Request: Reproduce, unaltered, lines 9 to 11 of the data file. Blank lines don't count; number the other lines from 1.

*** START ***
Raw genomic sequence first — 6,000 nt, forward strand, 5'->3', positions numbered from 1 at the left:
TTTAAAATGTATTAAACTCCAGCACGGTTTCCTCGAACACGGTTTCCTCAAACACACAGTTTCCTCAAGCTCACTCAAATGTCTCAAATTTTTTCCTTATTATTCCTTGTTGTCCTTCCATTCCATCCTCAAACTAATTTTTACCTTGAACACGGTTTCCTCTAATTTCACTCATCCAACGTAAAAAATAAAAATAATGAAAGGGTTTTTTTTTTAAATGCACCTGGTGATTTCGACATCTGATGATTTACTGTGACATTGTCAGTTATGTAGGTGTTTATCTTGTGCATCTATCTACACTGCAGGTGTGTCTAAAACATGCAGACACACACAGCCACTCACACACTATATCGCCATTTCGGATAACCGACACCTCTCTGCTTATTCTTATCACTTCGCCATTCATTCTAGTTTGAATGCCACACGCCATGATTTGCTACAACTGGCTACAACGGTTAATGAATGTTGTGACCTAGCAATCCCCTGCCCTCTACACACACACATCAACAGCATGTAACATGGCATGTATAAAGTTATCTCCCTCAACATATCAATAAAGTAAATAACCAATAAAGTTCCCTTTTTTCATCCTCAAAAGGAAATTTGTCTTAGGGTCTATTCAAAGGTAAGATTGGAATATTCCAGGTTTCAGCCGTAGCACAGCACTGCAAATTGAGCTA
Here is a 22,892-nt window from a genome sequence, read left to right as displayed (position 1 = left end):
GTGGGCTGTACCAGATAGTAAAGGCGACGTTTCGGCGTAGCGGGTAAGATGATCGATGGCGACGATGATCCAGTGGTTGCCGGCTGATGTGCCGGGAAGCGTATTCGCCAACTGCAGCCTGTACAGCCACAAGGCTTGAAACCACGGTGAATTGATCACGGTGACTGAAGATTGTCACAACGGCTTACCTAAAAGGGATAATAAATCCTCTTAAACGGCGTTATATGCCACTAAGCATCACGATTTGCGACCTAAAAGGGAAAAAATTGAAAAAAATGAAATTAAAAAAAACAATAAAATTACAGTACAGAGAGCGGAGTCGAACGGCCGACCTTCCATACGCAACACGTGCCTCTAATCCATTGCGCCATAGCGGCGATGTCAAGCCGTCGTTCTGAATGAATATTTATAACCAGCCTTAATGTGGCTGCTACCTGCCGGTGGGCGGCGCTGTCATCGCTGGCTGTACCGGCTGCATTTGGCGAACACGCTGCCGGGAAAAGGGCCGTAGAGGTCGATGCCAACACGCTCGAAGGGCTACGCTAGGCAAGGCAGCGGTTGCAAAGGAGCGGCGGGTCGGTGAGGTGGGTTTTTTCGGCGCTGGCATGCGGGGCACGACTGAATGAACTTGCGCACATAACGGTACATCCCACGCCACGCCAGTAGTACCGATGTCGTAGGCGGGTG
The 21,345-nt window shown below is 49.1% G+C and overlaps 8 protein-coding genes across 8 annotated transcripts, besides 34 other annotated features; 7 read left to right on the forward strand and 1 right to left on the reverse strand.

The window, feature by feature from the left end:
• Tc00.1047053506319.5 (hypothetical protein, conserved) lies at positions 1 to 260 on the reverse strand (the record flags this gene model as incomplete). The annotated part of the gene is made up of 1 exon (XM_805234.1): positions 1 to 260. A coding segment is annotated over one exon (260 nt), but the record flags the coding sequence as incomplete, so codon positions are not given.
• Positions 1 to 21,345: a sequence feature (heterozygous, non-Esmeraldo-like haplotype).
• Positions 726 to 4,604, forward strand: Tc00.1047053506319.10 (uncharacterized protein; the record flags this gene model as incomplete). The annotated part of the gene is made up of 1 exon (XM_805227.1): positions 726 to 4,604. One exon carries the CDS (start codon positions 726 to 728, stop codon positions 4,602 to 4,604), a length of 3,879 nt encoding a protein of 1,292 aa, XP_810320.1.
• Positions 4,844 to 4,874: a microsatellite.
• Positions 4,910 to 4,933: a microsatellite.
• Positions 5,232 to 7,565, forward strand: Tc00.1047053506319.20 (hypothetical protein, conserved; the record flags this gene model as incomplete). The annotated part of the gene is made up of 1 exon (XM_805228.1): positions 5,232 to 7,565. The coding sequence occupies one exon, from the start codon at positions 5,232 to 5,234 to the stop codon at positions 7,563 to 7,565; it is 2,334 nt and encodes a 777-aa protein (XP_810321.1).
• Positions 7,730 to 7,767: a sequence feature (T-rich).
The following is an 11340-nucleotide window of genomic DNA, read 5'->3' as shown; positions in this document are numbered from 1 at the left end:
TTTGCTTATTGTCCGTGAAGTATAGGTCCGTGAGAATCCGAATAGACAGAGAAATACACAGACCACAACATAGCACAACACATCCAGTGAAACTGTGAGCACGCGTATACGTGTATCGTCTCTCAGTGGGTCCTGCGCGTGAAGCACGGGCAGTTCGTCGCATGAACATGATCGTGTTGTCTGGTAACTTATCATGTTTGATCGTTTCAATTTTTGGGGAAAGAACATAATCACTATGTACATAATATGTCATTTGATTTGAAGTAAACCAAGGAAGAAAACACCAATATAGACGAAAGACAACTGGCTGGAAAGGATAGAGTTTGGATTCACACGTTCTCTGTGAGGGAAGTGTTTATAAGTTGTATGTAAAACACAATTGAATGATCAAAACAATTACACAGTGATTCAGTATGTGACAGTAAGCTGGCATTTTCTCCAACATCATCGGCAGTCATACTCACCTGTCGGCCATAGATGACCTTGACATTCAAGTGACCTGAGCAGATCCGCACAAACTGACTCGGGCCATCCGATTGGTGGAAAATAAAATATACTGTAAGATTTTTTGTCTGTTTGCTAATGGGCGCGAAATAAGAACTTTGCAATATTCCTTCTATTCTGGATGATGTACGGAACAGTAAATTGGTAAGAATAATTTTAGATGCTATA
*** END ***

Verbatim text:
• Positions 726 to 4,604, forward strand: Tc00.1047053506319.10 (uncharacterized protein; the record flags this gene model as incomplete). The annotated part of the gene is made up of 1 exon (XM_805227.1): positions 726 to 4,604. One exon carries the CDS (start codon positions 726 to 728, stop codon positions 4,602 to 4,604), a length of 3,879 nt encoding a protein of 1,292 aa, XP_810320.1.
• Positions 4,844 to 4,874: a microsatellite.
• Positions 4,910 to 4,933: a microsatellite.